Monday, September 20, 2010

The Reader As An Unfaithful Lover

More or less quoting Dreaming Jewel's post, which I found very interesting... She has some questions regarding our behavior as readers when it comes to falling in love with various characters.

1. How often does it happen for you to fall in love with a character from a novel and how does it manifest itself (pure respect, ask him/her out for a coffee, take him/her home, shag him/her to death, follow him/her to the end of the world, etc.)?

Now that I'm thinking about it, I realise that it hasn't happen to me in a long time to fall in love with a character. Maybe my expectations have increased in time, or I'm just getting lazy and refuse to invest in them. I know I'm careful not to fall for my own characters because if I do then I can't torture them properly. LOL I remember as a teenager I used to fall in love with each of Al. Dumas' heroes and a couple of Paul Feval's too. Quite an unfaithful little thing I was, but I would have followed them to the end of the world if given the chance. Now I'm more reasonable, or lazy like I said. I would go out to have a coffee, but I would wait to be asked first and I would expect them to pay the bill too. My sacrifice would be big enough since I don't normally drink coffee, but for them I would make an exception. :P

2. Do you have the same standards for book characters as for real people?

Definitely not. I mean, it takes 300-500 pages to get to know a character and decide whether you like him or not, but it can take a lifetime to really know a person and discover that combination of things that makes you tick and compensates all the other flaws a person might have. It's tricky, but when you fall for an imaginary person the rules change and it's easy to ignore some of the facts that otherwise would drive you mad in real life and possibly put you behind bars. It's also incredibly easy to pretend that the character has *insert long list of* problems, but treated with proper care, and lots of love too, he would change, which in real life rarely happens.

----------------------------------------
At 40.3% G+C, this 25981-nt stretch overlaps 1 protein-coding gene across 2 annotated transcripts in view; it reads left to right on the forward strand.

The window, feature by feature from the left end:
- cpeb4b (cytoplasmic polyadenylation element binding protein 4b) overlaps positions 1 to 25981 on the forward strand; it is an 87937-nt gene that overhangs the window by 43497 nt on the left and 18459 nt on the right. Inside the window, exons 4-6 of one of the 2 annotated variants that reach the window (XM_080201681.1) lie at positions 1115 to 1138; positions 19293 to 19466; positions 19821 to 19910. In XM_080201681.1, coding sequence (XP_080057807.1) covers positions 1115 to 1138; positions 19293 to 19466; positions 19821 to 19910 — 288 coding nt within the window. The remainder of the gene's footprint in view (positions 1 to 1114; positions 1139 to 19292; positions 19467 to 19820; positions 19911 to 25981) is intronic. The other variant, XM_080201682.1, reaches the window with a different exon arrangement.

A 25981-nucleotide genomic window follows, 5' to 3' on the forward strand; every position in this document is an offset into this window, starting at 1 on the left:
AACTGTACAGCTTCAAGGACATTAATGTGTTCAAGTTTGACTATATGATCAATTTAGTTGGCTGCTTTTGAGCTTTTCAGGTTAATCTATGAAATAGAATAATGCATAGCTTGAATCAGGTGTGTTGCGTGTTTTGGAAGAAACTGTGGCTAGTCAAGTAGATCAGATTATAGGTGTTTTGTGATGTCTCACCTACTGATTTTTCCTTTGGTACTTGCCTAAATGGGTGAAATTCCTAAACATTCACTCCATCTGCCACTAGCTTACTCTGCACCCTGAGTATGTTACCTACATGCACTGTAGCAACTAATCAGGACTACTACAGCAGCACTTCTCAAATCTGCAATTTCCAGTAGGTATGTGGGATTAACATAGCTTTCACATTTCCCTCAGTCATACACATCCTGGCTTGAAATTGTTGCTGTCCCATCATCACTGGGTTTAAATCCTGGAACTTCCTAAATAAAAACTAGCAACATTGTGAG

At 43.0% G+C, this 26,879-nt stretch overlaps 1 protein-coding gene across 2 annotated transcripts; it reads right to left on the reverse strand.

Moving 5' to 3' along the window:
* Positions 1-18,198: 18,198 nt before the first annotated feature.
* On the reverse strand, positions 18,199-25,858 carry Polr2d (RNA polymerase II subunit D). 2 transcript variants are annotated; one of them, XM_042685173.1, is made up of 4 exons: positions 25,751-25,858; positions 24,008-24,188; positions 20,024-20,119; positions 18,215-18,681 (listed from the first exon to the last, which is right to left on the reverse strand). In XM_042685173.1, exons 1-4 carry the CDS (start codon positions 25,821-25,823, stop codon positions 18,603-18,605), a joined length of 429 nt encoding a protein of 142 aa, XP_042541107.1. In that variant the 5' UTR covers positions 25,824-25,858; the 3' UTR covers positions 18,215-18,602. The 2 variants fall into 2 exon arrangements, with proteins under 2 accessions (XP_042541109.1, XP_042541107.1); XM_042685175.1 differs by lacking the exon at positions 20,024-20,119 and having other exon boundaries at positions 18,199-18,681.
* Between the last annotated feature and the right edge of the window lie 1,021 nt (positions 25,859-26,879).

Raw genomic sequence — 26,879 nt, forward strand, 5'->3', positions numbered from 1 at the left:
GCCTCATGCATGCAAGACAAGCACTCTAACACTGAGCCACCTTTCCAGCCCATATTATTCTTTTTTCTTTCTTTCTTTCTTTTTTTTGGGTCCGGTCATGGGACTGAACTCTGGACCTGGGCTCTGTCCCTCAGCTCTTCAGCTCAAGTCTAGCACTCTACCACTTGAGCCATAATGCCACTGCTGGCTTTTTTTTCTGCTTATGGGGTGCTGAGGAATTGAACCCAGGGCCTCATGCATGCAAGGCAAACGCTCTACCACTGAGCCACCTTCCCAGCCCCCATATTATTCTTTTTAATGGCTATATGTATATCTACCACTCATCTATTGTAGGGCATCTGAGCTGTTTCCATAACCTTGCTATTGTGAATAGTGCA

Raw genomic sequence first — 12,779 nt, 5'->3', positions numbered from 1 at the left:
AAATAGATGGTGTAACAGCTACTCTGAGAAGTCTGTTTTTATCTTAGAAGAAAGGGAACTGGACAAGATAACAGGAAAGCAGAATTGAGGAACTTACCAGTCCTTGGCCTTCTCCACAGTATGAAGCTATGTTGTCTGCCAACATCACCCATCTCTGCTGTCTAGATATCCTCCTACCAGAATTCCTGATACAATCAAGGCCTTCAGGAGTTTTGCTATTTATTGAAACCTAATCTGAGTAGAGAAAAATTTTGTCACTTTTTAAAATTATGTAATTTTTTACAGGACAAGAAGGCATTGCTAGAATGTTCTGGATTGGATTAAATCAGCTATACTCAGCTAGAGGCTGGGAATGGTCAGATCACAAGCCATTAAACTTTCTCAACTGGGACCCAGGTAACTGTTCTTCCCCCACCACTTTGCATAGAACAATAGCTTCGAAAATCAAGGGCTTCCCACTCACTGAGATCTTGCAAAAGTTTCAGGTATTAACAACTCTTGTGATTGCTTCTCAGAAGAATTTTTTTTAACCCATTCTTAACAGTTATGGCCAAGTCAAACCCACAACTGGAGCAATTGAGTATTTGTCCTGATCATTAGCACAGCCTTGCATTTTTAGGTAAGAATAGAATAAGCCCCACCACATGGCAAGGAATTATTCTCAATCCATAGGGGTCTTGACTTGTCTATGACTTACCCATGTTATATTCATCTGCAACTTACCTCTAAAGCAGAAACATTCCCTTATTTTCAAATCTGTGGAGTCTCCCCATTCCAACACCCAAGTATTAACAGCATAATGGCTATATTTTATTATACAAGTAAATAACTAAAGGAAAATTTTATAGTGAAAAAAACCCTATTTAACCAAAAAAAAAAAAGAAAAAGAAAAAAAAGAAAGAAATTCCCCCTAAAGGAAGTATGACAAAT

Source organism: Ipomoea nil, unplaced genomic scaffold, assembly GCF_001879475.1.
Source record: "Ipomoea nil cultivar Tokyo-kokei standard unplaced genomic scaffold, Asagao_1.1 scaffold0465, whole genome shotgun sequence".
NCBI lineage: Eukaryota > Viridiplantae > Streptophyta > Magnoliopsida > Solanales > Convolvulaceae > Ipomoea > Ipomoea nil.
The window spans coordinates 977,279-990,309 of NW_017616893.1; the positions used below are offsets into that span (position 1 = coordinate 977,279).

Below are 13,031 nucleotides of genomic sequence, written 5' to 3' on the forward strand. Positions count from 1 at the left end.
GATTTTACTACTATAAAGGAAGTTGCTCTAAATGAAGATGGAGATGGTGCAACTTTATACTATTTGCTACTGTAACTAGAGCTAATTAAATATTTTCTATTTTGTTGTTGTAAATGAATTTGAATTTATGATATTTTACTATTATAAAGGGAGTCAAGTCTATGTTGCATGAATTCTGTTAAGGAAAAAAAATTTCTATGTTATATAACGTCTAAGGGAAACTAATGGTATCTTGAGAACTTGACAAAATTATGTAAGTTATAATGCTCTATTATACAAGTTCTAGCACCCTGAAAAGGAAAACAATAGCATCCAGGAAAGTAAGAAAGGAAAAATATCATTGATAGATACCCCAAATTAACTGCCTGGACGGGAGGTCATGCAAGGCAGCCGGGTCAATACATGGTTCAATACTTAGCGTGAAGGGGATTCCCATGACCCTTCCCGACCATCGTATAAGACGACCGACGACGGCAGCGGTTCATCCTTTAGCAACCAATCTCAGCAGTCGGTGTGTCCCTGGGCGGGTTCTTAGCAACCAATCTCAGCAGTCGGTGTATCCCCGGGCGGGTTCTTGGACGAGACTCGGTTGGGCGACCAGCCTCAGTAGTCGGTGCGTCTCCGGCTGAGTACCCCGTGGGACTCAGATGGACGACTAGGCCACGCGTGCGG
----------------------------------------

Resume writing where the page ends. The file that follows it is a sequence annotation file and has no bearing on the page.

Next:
3. Does the sex of the characters matter when you're drawn to them?

It does. Maybe because, being straight, it's normal for me to be attracted to male characters, but also because I don't often find female characters likable enough. They're either annoying, whining, frustrated, depressed, self-righteous, undecided, helpless or, God forbid, Mary Sue-ish. And if the novel happens to be written from the POV of such character, it can make you wanna run up the hills screaming... On the other hand, if it's a male character you know from the start that he can't be perfect, so you strip away the parts you don't like, keep the ones you do, and then dream about living happily ever after.

4. Would you rather identify with the characters or fall in love with them?

I seem to be unable to fully identify with a character - after all we're all unique, right? - so I'll go for the second option. Besides, it's always wonderful to fall in love, isn't it? :)

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